What’s it like living in Denmark as a foreigner – part 2/2

A good way of finding out what it’s like to live in a place is to find someone who has made the move before you.

When I left Denmark for the first time seven years ago I started reading blogs from people (mostly foreigners) living in the places I was moving to and found it a good way of exploring the place before I arrived. Sometimes it even evolved into friendships once I landed in my new location. Around the same time I started reading blogs from foreigners in Denmark as well. It was an interesting way of getting an outsiders perspective on the things I took for granted about my home country – and if you didn’t know Danes often have a somewhat skewed perspective on Denmark.


Here are some quotes from foreigners blogging in Denmark I have come across over the years.

[W]hen sharing food with the Danes, you may not take the last item on any given plate.

You may take half of it, and it is quite entertaining to watch the last of a plate of delicious cookies be halved, and halved again, and then halved one last time, so there is only a tiny crumb left – which no one will take because it is the last item on the plate. Someone will gobble it guiltily later in the kitchen during clean-up.
My Life in Denmark: Danish Manners


Denmark’s a firmly admirable place. It’s the world’s example of how the state can deliberately create a culture and administration around social justice. There’s basically no poor people here. The working culture is the best in the world, and my professional experience here has solidified my commitment never to move back to the US. […] That said, Denmark has some serious problems. The world sees Denmark as a model of ‘how things are supposed to work’, and Danes see themselves like that too. This ‘we are awesome so we don’t have to try’ attitude translates into a society-wide smugness that can be hard to thaw. The ethnic discrimination, for example, which is as severe here as anywhere in Europe, is ignored by the popular and political culture. Domestic politicians are more interested in blocking immigration than developing Denmark’s international competitiveness.
Rotten in Denmark: The Exit Interview


The question in my case is more emotional than rational – do I like this place? Can it become ‘home’?

The answer isn’t clear. I definitely feel a sense of affinity to Denmark. In fact, I sometimes feel the story of me and Denmark is one of unrequited love (me being the one doing the loving). The reason is simple – it’s never nice to feel like a second class citizen.
Shahar Silbershatz


[A] Copenhagen restaurant won a fine dining award so now Dan-splainers tell me that Denmark has the best food in all the world.
Or a study several years ago finds that Danes are “satisfied”, so I am told that Denmark is the current happiest country in the world.
Or they get it completely wrong and tell me that Denmark has the best schools (really: top 20), or best health care (really: top 40), or highest taxes (really: top 10), or hardest language (not even close, try “one of the easiest according to the CIA”).
Kelly Draper: Dansplainers I have met


You arrive in your new country and are instantly enamored with its charm and beauty. It’s all so DIFFERENT! So EXCITING! You explore your new city and check out all the neighborhoods you’ve been visiting online for months. You spend a few days looking for a place to call home. You sign a lease and then BAM! Reality hits you and you realize you have absolutely no idea what you’re doing. […] The first thing that you should know about our move to Denmark is that it did not go entirely smoothly. There isn’t just a whole lot of information out there about how to do things here and a lot of what we managed to get done was simply a matter of trial and error.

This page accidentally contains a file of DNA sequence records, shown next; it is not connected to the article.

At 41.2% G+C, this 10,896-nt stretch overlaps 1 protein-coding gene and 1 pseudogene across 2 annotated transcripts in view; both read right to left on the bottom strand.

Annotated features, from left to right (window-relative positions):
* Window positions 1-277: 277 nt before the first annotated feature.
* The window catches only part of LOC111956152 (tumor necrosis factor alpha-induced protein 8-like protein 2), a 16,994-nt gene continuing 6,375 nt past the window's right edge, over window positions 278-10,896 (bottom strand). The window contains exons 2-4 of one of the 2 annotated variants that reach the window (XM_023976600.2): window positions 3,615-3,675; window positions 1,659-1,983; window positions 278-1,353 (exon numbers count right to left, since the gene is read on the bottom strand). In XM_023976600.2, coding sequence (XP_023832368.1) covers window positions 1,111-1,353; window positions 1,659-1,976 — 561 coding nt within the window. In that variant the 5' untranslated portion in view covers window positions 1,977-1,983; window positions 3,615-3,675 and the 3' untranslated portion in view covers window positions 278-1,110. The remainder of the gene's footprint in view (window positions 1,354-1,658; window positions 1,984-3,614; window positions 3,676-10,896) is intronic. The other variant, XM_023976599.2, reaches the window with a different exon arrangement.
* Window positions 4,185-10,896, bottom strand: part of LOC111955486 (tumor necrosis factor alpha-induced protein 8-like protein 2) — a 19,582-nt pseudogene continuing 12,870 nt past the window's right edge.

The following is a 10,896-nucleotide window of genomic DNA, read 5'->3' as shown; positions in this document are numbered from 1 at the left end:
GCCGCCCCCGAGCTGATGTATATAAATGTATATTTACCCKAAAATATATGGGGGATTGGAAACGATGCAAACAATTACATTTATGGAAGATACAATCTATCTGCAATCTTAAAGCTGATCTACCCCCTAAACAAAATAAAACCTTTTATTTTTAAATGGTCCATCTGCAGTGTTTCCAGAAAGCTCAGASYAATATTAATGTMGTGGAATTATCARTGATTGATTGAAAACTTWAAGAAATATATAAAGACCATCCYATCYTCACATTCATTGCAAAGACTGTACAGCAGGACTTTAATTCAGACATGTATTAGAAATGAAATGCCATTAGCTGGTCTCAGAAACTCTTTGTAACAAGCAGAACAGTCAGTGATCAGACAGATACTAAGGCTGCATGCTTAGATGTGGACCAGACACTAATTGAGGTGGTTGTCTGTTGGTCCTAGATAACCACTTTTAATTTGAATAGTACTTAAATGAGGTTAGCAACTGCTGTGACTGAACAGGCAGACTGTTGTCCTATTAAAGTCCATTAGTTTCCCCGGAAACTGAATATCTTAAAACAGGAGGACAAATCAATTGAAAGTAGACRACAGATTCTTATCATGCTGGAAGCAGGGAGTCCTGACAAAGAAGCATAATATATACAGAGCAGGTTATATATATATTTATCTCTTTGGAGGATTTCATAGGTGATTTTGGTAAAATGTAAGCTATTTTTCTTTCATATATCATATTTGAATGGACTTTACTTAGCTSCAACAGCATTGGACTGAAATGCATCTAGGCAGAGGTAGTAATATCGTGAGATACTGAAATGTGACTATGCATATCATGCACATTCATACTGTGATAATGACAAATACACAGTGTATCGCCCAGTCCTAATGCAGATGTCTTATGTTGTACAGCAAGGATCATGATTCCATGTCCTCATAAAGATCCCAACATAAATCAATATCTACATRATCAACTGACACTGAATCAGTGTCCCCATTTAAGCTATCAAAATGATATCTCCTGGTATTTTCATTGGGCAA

A Belle Abroad


Whenever I’m visited by someone from the states, I inevitably end up having to grab their arms and jerk them back to stop them from stepping directly in front of an oncoming bicycle. The experience is usually instructive enough not to have to be repeated. You really, really need to be aware of those bike lanes.

The Morons Guide to Denmark for Americans

A number of the bloggers mentioned above have since left Denmark. If you want to start following someone who is in Denmark and blogging have a look at some of these. They all write witty, thoughtful, eye opening posts about life in Denmark as expats:

Or read them all here.

This is part 2/2 – Read the first part of this series here.

One thought on “What’s it like living in Denmark as a foreigner – part 2/2

  1. Gemma Smith

    I find many Danes unsophisticated to say the least. Let me give you some synonyms: Lacking manners, coarse, rude,(even thuglike) provincial, not cosmopolitan, not able to handle alcohol, smoking like chimneys, eating pork and fatty foods 5 days out of 7. Further, if you don’t happen live in Copenhagen, there’s no place in the whole country where you can get a decent Italian or French meal, not even a pizza (all pizzas have kebab – how wonderfully Italian is that?) and yes, you do have to watch out so you don’t get hit by a bicycle on the street or step into dog shit (because Danes don’t fancy to pick up the dog shit). Danes pay a minimum of 41 percent tax. The supermarkets have a very limited range of products, contacts with authorities, banks et c don’t work especially smoothly, the degree of computerization is high but the systems are old-fashioned and not user friendly. Absolutely everything is way too expensive. Bars and pubs are full of alcoholics who cannot behave themselves and smoking is allowed in smaller bars and pubs, which means it’s difficult to go out for a drink without smelling like an ashtray when you come home. I’ll be out of here soon!!!


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